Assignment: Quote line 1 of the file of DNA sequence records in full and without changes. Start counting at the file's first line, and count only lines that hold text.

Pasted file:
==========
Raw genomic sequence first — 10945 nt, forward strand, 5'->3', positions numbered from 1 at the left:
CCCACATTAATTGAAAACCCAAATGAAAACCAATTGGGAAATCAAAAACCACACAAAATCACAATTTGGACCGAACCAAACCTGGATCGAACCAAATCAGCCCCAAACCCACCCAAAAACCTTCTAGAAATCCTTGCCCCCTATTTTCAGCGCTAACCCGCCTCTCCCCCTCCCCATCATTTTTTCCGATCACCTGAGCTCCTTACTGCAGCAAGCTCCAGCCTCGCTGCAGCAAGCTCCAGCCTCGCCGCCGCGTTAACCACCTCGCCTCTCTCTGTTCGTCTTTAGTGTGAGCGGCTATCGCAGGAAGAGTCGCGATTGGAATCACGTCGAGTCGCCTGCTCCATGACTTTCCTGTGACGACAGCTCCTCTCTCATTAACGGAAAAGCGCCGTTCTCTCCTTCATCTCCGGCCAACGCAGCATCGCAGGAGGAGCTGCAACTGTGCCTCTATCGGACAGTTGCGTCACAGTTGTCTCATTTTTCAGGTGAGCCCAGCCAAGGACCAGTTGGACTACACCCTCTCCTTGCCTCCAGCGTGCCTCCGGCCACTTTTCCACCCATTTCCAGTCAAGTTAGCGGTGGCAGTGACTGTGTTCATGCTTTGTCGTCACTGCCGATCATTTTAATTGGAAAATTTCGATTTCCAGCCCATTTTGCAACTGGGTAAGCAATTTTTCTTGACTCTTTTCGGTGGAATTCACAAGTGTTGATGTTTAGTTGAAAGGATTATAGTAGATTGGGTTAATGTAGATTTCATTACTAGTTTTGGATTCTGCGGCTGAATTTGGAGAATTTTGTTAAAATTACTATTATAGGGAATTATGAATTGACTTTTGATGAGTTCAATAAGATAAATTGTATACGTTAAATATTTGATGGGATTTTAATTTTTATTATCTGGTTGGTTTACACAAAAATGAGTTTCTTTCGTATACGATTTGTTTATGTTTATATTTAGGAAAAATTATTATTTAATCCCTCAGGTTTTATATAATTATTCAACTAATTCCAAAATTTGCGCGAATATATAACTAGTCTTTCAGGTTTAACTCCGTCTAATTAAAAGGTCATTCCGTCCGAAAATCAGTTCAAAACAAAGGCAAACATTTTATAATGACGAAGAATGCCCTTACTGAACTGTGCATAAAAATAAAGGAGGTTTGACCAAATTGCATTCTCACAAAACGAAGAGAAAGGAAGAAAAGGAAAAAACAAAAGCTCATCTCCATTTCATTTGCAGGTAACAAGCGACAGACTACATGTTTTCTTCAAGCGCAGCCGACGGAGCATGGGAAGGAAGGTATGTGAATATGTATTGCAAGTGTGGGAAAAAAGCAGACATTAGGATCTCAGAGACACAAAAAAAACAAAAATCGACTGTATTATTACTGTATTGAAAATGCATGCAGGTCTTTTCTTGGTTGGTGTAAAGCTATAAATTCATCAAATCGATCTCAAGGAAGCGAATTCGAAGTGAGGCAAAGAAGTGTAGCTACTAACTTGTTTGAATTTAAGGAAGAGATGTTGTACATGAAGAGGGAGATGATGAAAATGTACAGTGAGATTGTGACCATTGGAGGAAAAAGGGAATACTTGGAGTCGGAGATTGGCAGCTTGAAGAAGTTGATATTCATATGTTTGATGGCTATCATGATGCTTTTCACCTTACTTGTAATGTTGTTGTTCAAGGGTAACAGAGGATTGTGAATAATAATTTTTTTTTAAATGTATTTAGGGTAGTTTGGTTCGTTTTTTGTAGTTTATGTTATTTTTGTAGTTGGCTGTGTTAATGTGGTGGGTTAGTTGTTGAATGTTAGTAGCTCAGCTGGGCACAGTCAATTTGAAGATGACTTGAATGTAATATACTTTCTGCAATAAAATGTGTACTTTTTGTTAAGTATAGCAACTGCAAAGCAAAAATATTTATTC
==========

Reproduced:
Raw genomic sequence first — 10945 nt, forward strand, 5'->3', positions numbered from 1 at the left: